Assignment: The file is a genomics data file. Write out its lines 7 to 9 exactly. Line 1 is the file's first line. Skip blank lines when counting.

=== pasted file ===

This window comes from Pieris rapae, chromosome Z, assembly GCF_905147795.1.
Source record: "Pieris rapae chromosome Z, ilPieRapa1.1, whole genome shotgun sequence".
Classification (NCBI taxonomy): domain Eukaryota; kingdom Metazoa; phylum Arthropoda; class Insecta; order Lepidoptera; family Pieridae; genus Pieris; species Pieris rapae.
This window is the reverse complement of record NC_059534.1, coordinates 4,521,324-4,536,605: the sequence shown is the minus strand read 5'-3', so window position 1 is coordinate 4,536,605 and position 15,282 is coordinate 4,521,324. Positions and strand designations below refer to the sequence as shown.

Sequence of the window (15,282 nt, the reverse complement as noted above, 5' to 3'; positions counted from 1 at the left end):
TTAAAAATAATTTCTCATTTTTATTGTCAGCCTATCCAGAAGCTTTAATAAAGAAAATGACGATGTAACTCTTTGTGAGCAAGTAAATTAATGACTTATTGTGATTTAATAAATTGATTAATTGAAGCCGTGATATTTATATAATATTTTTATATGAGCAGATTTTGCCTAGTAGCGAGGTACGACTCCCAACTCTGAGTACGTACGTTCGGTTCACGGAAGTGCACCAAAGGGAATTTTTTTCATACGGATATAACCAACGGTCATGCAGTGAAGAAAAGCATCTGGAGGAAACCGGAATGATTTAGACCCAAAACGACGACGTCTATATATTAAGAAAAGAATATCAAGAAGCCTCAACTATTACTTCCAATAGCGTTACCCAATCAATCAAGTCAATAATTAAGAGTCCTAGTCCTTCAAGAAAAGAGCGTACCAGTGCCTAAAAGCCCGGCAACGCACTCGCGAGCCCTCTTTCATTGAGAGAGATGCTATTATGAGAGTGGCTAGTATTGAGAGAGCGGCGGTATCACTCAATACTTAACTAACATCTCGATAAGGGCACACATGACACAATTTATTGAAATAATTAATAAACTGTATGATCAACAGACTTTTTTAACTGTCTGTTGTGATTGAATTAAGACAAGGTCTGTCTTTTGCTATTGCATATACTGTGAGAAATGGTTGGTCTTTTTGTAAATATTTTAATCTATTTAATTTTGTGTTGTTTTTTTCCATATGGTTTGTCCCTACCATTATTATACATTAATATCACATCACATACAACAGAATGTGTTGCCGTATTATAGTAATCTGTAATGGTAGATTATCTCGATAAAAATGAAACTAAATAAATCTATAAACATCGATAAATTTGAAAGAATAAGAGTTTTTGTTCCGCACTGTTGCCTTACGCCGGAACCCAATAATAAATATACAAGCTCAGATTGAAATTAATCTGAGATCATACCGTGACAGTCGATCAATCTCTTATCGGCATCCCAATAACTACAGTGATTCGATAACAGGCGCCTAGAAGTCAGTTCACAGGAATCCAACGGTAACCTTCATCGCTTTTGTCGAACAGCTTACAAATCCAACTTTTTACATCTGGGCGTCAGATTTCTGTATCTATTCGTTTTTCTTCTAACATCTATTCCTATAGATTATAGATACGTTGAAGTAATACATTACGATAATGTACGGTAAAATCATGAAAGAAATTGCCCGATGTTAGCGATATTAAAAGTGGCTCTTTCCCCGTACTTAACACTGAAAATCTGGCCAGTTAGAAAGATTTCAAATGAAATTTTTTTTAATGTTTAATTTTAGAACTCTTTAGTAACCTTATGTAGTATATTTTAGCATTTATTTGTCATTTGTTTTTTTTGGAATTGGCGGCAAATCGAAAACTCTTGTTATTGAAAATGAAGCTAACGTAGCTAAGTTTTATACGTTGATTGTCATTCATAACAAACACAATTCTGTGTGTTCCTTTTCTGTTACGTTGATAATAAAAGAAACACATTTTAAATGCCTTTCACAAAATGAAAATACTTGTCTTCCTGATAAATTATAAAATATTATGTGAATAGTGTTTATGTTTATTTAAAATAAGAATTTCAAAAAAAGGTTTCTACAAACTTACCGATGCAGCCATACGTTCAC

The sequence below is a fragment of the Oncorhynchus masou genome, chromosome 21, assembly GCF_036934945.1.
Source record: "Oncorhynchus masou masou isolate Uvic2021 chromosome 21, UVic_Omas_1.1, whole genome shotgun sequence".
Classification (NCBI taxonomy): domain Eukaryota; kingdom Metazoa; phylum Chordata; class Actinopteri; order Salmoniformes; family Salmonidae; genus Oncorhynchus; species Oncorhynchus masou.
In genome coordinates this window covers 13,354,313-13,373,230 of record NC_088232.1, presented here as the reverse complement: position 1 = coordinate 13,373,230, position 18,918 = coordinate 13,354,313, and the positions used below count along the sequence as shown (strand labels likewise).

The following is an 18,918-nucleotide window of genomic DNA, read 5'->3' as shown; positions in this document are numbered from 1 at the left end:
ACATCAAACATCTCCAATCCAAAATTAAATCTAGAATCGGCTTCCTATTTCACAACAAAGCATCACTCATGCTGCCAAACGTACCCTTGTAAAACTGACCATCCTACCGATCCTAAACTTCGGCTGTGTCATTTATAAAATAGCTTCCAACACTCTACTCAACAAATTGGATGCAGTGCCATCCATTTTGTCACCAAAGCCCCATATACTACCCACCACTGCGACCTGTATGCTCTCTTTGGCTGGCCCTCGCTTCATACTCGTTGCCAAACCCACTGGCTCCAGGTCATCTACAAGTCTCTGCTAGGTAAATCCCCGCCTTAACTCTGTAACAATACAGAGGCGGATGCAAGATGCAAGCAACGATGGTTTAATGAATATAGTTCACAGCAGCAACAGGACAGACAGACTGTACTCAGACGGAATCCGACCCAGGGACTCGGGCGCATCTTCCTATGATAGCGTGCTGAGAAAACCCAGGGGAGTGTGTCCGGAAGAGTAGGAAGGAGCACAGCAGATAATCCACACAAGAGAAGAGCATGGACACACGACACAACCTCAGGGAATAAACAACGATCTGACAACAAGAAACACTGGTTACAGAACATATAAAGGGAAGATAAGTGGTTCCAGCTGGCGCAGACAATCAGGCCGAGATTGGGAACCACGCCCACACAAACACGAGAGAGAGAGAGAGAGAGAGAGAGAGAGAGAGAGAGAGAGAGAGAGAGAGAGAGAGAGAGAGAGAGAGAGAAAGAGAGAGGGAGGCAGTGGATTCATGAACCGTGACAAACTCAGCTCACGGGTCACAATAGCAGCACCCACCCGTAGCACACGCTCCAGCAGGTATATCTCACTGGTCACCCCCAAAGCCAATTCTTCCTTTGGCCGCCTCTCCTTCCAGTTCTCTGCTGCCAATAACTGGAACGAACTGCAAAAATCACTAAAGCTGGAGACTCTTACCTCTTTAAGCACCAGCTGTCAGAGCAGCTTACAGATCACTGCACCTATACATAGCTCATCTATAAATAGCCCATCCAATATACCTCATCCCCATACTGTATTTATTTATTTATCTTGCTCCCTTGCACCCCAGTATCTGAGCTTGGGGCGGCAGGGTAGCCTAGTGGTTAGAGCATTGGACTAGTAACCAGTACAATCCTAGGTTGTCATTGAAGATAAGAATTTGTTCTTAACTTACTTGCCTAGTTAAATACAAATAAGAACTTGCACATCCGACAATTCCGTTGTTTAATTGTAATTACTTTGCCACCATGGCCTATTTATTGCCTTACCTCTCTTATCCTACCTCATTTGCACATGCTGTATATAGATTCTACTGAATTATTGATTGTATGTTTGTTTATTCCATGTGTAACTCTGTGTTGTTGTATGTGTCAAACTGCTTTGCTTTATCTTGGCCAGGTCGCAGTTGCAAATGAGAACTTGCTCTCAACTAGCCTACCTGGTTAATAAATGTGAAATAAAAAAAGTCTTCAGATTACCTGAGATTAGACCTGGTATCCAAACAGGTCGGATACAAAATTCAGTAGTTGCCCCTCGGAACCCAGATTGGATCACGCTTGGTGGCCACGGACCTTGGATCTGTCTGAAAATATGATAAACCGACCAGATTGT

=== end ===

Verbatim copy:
The sequence below is a fragment of the Oncorhynchus masou genome, chromosome 21, assembly GCF_036934945.1.
Source record: "Oncorhynchus masou masou isolate Uvic2021 chromosome 21, UVic_Omas_1.1, whole genome shotgun sequence".
Classification (NCBI taxonomy): domain Eukaryota; kingdom Metazoa; phylum Chordata; class Actinopteri; order Salmoniformes; family Salmonidae; genus Oncorhynchus; species Oncorhynchus masou.